Exploring Agenda-Setting for Healthy Border 2010: Research Directions and Methods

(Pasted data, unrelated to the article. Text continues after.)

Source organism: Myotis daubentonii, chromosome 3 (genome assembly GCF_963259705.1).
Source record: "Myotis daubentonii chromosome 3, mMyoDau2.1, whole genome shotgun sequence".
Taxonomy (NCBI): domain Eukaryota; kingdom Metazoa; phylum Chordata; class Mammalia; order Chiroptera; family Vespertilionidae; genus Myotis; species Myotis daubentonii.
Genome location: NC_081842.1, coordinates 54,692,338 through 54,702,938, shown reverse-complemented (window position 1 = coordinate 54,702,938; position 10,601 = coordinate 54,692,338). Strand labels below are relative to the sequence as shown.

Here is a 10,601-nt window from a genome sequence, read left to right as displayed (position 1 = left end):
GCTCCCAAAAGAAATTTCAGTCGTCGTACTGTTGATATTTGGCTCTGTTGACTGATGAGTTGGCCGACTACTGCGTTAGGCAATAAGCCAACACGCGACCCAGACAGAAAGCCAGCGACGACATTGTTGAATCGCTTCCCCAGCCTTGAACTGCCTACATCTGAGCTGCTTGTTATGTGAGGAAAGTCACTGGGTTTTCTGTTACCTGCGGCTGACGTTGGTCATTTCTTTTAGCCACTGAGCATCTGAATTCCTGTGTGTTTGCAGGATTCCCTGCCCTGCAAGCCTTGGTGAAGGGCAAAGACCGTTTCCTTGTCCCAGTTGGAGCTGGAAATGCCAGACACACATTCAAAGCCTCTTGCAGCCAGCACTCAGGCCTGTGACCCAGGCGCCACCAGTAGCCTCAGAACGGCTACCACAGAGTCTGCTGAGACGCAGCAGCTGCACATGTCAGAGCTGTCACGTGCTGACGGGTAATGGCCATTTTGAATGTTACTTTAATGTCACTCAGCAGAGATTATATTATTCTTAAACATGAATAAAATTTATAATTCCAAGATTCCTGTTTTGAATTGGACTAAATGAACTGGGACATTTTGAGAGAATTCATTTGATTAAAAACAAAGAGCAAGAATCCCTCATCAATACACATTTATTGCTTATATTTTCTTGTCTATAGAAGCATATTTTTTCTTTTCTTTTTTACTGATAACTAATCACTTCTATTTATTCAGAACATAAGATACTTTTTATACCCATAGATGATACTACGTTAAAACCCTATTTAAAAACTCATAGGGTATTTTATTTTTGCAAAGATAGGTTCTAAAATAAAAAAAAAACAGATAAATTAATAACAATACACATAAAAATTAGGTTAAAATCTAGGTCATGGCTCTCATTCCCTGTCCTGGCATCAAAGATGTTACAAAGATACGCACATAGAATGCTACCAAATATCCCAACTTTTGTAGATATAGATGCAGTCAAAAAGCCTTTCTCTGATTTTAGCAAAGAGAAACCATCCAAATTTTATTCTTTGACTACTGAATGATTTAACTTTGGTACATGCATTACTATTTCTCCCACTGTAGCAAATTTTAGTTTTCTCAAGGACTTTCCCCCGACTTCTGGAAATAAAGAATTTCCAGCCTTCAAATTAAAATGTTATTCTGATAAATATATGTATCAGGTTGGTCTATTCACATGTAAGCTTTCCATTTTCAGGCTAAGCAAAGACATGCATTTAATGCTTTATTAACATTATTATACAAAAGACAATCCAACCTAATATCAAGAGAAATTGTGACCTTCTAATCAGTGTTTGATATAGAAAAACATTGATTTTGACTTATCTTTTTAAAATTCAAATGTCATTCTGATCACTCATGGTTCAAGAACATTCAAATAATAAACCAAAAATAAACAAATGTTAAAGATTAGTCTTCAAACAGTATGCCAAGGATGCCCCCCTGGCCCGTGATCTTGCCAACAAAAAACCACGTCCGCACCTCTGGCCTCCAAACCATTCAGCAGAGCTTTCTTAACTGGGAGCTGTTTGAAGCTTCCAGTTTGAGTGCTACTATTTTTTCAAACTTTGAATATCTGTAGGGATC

Policy makers take action largely on issues that attain the pinnacle of the policy agenda (Pertschuck, 2001). As a result, how decision makers choose which issues are important has been the subject of much research. Agenda-setting conceptualizes the process of how issues move from relative unimportance to the forefront of policymakers’ thoughts (Dearing & Rogers, 1996). An area within agenda-setting research, Health Promotion Agenda-Setting, provides Health Promotion practitioners with an innovative framework and strategy to set agendas for sustained courses of action (Kozel, Kane, Rogers, & Hammes, 1995). In this interdisciplinary and bi-national exploratory study, funded by the Center for Border Health Research of the Paso del Norte Health Foundation, we examine agenda-setting processes in the Paso del Norte Region and evaluates how the public health agenda is determined within the U.S.-Mexico border population. Integrating both quantitative and qualitative data collection methods, the current research is focused on identifying deficiencies in the public health infrastructure in the U.S.-Mexico border area, and identifying channels that exist for working toward the bi-national goals presented in Healthy Border 2010 (U.S.-Mexico Border Health Commission, 2003). Research directions, design, and methodologies for exploring health promotion agenda-setting in applied settings, such as Healthy Border 2010, provide health practitioners and policy makers the potential to improve public health leadership by influencing the public health and policy agendas.